US meat prices have been one of the most volatile elements driving food costs over the past couple of years. What happens to prices of beef, pork, and chicken for the rest of 2023 and into 2024 will significantly impact household budgets and business profit margins.
Overall food price inflation has moderated sharply compared with the recent past, according to both the Gro US Food Price Index and US government data. Gro’s Food Price Index shows the latest food prices for September 2023 are down 1.4% from a year ago, even though the index is still up 24% from January 2020, when food inflation began to accelerate.
Looking behind the latest tame inflation reading reveals continued volatility: Beef prices in September are up 28.6% year over year, while chicken prices are down 23.5%, according to Gro’s Food Price Index, which reflects prices based on consumption of a wide range of food items and is available as part of Gro’s Custom Price Index Application.
Going forward, meat producers are likely to limit the amount of new supplies coming onto the market, which will have varying effects on prices for different types of proteins. Producers aim to guard against further margin volatility while warding off competition for consumer dollars among the three main meat groups. A wild card: The implementation of California’s animal welfare rule, or Proposition 12, could have big implications for meat prices throughout the country.
Below, we highlight some of the major trends that will affect US protein prices in the months ahead:
Beef prices will likely break new records in 2024:
- The US cattle population is already at its lowest point since 2015. Today’s smaller breeding herd will ensure that cattle numbers will continue to shrink in 2024, likely hitting a 60-year low.
- So far this year, animals harvested for meat are down 4% from a year ago and the numbers will decline further in the second half of 2023. Keeping the pipeline tight: Cattle on feed are down 3.3% year to date.
- Beef wholesale prices have soared to records — above $300/cwt — for much of 2023 on lower meat production. Prices for the full year are on track to be 12%-15% above last year and will continue to rise in 2024.
- Retail beef prices also are setting records, driving some consumers to favor lower-cost pork and chicken.
California rule could depress pork prices in other states:
- In contrast to beef cattle, the US hog herd has shown minor expansion. Expected pork supplies could be up 3% from last year during the fourth quarter.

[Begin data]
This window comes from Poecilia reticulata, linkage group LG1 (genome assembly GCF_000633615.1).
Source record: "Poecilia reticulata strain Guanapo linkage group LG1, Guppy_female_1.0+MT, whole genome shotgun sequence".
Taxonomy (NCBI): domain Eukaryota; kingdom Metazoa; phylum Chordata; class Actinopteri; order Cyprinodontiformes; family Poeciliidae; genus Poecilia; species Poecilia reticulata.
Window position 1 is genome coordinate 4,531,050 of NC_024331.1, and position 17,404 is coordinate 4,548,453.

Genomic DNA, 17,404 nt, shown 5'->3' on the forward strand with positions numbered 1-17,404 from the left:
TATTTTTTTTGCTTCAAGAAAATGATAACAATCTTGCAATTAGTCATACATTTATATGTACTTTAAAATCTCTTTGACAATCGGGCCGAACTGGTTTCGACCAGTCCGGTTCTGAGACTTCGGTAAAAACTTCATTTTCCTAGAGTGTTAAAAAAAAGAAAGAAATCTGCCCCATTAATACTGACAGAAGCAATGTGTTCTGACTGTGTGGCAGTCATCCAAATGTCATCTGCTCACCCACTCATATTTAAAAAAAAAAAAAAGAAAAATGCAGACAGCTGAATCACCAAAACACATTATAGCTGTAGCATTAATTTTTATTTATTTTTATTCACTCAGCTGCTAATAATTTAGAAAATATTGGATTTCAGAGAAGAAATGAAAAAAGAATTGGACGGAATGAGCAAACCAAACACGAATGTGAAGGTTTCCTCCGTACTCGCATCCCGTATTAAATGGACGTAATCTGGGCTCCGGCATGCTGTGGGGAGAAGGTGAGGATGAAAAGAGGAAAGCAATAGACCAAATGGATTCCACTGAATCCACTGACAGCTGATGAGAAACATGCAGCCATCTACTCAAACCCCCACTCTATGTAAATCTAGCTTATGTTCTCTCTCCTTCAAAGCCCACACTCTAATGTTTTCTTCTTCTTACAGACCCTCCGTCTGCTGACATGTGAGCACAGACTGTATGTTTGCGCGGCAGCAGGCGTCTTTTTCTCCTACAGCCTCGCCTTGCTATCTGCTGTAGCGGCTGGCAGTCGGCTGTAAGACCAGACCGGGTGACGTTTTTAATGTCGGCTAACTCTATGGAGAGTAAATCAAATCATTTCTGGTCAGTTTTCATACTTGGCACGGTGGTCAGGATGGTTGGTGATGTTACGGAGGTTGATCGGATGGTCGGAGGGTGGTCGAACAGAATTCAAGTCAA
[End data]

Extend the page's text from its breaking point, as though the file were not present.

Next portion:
- The added supply has pushed average wholesale pork prices, currently around $1 per pound, down by 10% year over year, although retail prices so far haven’t followed suit.
- California’s Proposition 12, which mandates increased space for pig-rearing, will continue to disrupt pork markets nationwide and create uncertain impacts on prices into 2024.
- Producers are aggressively thinning their sow herds — which suggests a 2.5% reduction in pork available in the US next year — in case the product can’t be sold in California.
- Pork that can’t be sold in California will need to be sold in other states, and the additional supplies could depress wholesale and retail pork prices in much of the US.
Chicken prices could see further volatility:
- Broiler production defied expectations of shrinkage in the 2023 first half, instead rising by 2.5% year over year. Producers will slow production in the second half in an effort to defend margins.
- Chicken prices could be volatile into 2024 as industry crosscurrents pressure producers.
- Wholesale broiler prices have slid since the spring — down 15% since May. However, feed costs are down 20% year over year, helping to keep industry margins positive.
- US consumer demand for chicken remains healthy. But competition for the consumer’s dollar could heat up if a significant buildup in pork supplies were to occur.
- The broiler industry is keeping a close watch over the potential for cheap pork prices in 2024 — as the impact of California’s Proposition 12 plays out — which could drag down chicken prices and shrink industry margins.